The tension between trade policy, and military security policy, are coming to the fore in relations between The EU and China.

In the past, the United States tended to take the lead in deciding the West’s security relationship with China. This was because the US has substantial security interests and alliances in the western Pacific. President Nixon gave positive leadership when he visited China.

Meanwhile EU countries have been pursuing a vigorous and profitable policy of promoting trade with China. Germany led the way in this respect, especially through the export of German motor cars. This particular trend is weakening at the moment, although trade generally with China has recovered well.

There is a new problem.  This is an openly declared and increasingly explicit US policy of curbing the growth and sophistication of the Chinese economy. This is being done  because the US fears that China could pose a security threat to the US, and its allies (including Taiwan).

 For example, the US wants to deny China access to certain types of semi conductor.

Security concerns were cited by the Trump Administration when it imposed hefty tariffs on Chinese steel and aluminium. China responded with tariffs of its own.

The US is also pressurizing its allies to join in some of these measures. The goal is to prevent China developing strongly in areas that might make a key contribution to its national security.

The WTO, of which China is a member, aims to ensure that global trade is governed by predictable and transparent rules. But “national security” is a matter of subjective judgement, to which such rules cannot easily be applied.

Furthermore China does not want WTO rules to apply to state owned enterprises, while the US is undermining the appeals mechanism on WTO rulings. The law of the jungle in international trade suits big counties, but not smaller ones. Ireland is fortunate to be part of an EU bloc that will defend its interests.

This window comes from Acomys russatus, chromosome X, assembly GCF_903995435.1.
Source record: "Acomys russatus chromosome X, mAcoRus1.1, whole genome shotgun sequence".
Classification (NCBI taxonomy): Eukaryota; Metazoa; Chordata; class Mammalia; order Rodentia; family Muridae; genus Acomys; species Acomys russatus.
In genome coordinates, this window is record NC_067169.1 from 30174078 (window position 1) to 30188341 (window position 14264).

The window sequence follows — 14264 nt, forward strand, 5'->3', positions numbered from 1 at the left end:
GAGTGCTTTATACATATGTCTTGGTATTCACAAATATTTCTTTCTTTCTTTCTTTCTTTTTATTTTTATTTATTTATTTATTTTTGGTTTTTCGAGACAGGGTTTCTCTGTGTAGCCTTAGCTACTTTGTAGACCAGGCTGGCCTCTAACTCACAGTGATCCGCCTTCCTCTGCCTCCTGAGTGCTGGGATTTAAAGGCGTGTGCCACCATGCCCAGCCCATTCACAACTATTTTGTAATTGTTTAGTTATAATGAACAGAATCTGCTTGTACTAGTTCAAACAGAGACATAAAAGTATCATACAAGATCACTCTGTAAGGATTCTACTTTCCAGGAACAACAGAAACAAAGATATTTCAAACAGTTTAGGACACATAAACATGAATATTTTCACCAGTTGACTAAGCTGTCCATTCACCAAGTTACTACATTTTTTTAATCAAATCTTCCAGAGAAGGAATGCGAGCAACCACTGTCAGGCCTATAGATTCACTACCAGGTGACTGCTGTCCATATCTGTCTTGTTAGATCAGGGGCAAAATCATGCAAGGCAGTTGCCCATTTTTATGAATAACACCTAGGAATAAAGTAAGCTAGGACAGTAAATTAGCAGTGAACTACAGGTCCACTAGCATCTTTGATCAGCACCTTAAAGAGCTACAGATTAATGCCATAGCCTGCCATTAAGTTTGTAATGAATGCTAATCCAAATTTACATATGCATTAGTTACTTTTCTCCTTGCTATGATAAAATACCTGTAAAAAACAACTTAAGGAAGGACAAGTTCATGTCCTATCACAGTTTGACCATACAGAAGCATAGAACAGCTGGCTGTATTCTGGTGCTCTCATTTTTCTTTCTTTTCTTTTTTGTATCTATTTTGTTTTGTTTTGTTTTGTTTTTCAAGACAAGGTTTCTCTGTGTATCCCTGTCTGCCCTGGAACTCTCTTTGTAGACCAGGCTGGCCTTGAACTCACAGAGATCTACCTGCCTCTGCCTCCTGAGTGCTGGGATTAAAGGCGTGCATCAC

Recently, the US published its National Security Strategy.

It accused China of “wanting to reshape the international order” and of “assertive behaviour”…..hardly a hanging offence.

 It said that it wanted the US to “outcompete” China.

It added that it would oppose any unilateral change in relations across the Taiwan Strait.

It said that the US does not support Taiwan independence and remains committed to a “one China” policy.

This language is quite conciliatory and makes one wonder what  the then Speaker Nancy Pelosi was trying to achieve with her recent high profile visit to Taiwan.

At a time when we may need China to talk sense to the Russians and get  them to back out of their unprovoked invasion of Ukraine.

China had a strong record of defending the territorial integrity of states, notably against European powers in the nineteenth century. So it should not be neutral about the imperialist behaviour of Russia!

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